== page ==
Roses in December

“Roses for sale five dollars a bunch.”  The hand-lettered sign proclaims from his station across the street from the local train depot where weary travelers head to work in a blur of colors and odors.  He’s there still for the five o’clock rush, patient with his flowers, pacing off the cold, a steaming cup of coffee warming his hands.

Even on Sunday, he huddles beneath his beach umbrella as we cross the tracks late for church, cursing the signal lights and the candy cane arm that swings down before us.  A driver slows and waits by the side of the road for The Rose Man to dash up with a bouquet before speeding away at the last second.

I acknowledge The Rose Man with a nod of my head as the train blasts through.  He looks me in the eye; refuses my sympathy.  Thickened stems caress crumpled bills through fingerless gloves.  "Where can he find roses in December?" I ask as the candy cane arm lifts and we proceed to church, passing him again on the way after.  I put my hand to the glass, little fingerprints reaching out but not quite touching the lovely snowman as he sells his wares on a frosty December Sunday.

This was from a larger poem, written several years ago.  I edited it for this week's Write on Edge prompt.

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Writing in the Margins, Bursting at the Seams: Roses in December

Thursday, October 6, 2011

Roses in December

“Roses for sale five dollars a bunch.”  The hand-lettered sign proclaims from his station across the street from the local train depot where weary travelers head to work in a blur of colors and odors.  He’s there still for the five o’clock rush, patient with his flowers, pacing off the cold, a steaming cup of coffee warming his hands.

Even on Sunday, he huddles beneath his beach umbrella as we cross the tracks late for church, cursing the signal lights and the candy cane arm that swings down before us.  A driver slows and waits by the side of the road for The Rose Man to dash up with a bouquet before speeding away at the last second.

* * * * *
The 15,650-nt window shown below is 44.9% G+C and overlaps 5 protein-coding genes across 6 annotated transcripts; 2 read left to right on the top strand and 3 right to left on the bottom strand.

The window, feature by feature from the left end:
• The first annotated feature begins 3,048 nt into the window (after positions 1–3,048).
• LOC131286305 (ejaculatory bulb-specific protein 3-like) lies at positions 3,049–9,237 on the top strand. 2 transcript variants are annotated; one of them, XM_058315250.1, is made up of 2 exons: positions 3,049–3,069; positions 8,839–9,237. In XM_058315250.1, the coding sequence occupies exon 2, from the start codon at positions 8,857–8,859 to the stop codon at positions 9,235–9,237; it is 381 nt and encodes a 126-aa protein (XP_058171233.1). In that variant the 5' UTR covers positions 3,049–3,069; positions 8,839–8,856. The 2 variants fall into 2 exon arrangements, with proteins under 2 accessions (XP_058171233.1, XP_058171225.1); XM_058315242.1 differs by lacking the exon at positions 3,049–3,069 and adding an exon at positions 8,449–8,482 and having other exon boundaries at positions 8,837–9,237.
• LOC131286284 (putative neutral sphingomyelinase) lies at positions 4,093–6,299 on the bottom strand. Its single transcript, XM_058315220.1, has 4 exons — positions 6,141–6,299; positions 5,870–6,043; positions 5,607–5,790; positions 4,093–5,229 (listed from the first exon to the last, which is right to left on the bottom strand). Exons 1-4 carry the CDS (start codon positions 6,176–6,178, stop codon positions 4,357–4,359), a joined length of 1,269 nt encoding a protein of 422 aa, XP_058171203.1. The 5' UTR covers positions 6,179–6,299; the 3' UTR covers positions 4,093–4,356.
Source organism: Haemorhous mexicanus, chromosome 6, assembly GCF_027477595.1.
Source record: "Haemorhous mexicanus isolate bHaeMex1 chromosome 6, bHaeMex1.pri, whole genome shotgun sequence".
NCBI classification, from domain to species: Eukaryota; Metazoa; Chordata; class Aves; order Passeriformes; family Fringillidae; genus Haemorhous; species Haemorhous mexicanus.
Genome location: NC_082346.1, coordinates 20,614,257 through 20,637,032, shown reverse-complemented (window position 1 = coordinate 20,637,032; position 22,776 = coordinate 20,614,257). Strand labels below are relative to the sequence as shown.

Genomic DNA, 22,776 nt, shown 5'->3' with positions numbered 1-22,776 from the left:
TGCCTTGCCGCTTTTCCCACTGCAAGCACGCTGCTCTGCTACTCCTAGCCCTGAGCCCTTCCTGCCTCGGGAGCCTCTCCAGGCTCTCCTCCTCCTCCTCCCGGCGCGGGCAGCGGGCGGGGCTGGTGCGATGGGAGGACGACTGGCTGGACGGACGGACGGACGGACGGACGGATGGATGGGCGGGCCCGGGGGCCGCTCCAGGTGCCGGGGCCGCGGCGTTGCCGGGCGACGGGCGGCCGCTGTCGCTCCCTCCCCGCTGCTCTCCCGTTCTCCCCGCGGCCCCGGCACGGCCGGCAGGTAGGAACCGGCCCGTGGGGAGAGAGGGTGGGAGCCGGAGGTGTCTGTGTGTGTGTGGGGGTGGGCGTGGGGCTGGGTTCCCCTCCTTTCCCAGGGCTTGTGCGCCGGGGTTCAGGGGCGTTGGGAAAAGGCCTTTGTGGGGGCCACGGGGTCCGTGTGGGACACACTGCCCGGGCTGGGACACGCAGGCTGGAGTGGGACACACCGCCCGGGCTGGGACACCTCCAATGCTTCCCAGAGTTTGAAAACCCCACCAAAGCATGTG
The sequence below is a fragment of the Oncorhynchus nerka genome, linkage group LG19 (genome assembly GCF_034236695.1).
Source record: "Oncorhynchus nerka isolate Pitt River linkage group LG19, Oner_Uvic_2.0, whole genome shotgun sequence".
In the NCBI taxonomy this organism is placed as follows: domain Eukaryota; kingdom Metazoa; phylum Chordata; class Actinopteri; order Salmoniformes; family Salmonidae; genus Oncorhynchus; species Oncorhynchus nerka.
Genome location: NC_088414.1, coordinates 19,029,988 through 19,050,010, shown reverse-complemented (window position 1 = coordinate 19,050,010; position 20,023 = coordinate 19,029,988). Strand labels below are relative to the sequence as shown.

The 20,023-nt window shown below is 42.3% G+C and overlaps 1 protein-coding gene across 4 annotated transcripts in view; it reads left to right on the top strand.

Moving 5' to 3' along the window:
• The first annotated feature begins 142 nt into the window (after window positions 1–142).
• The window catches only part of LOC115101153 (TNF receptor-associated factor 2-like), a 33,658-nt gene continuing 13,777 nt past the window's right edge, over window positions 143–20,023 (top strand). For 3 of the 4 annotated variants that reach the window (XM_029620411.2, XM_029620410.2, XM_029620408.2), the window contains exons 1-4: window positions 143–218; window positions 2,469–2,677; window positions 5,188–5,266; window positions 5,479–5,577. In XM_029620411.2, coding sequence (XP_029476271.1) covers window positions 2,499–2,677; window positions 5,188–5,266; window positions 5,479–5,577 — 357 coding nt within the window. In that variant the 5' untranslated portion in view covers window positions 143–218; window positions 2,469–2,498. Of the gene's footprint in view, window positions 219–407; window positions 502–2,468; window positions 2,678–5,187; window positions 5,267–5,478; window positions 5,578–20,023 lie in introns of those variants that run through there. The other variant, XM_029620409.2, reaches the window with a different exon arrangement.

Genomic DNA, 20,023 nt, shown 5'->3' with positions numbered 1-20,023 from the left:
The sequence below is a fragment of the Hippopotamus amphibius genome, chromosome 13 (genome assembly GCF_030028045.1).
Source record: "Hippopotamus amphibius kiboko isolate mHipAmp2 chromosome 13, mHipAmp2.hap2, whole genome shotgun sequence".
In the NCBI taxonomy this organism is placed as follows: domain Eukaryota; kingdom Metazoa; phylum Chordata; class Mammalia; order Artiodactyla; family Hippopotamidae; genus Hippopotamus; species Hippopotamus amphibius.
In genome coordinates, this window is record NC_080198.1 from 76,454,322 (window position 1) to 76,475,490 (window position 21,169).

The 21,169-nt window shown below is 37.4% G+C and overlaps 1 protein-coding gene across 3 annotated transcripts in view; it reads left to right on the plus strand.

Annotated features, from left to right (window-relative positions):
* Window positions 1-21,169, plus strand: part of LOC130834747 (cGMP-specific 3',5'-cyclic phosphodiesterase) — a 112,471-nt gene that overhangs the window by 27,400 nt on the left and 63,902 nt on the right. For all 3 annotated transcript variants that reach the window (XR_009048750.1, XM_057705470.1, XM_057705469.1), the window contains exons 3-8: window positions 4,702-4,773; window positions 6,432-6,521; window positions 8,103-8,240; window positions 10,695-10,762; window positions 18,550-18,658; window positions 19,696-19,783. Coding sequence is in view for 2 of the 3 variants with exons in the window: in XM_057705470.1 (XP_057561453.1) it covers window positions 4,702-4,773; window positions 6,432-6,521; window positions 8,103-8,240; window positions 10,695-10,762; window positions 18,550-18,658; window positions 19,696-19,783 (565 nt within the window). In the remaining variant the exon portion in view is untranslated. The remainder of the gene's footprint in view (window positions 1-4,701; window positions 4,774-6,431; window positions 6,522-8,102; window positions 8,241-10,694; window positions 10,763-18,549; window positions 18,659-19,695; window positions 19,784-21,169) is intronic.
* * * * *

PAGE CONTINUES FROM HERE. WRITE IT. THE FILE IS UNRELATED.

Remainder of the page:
I acknowledge The Rose Man with a nod of my head as the train blasts through.  He looks me in the eye; refuses my sympathy.  Thickened stems caress crumpled bills through fingerless gloves.  "Where can he find roses in December?" I ask as the candy cane arm lifts and we proceed to church, passing him again on the way after.  I put my hand to the glass, little fingerprints reaching out but not quite touching the lovely snowman as he sells his wares on a frosty December Sunday.

This was from a larger poem, written several years ago.  I edited it for this week's Write on Edge prompt.

Labels: ,

7 Comments:

At October 7, 2011 at 3:42 AM , Anonymous sweetbutterbliss said...

That sounds so sad. I want to buy some roses from him now.

 
At October 7, 2011 at 6:38 AM , Anonymous katieross83 said...

Oh, my heart breaks for him. I pictured him so perfectly though...I love the feelings you evoked from me. I want to find The Rose Man and give him a hug.

 
At October 7, 2011 at 12:46 PM , Anonymous Sara said...

I think you did a good job of describing the location of the Rose Man. I liked your description of the candy cane arm of the train guard and how the train blasts past. I also loved the depot "where weary travelers head to work in a blue of colors and odors."

As far as the Rose Man, you also did a great job of helping me picture him. I like your words, "Thickened stems caress crumpled bills through fingerless gloves."

This was an interesting read. I'd love to see the entire poem:/`(

 
At October 7, 2011 at 12:47 PM , Anonymous Galit Breen said...

Poor guy! So very sad- hauntingly so.

 
At October 7, 2011 at 2:06 PM , Anonymous Elizabeth Young said...

Lovely, I enjoyed the poignant way in which you wrote about this situation. The candy cane arm fits in so beautifully with the December theme.

 
At October 7, 2011 at 9:20 PM , Anonymous Cheryl said...

I like this. he is an interesting character, you wonder what his story is.

 
At October 8, 2011 at 5:28 AM , Anonymous MISH said...

You painted the picture of a proud man who is not afraid of hard work . Very interesting location as well .

 

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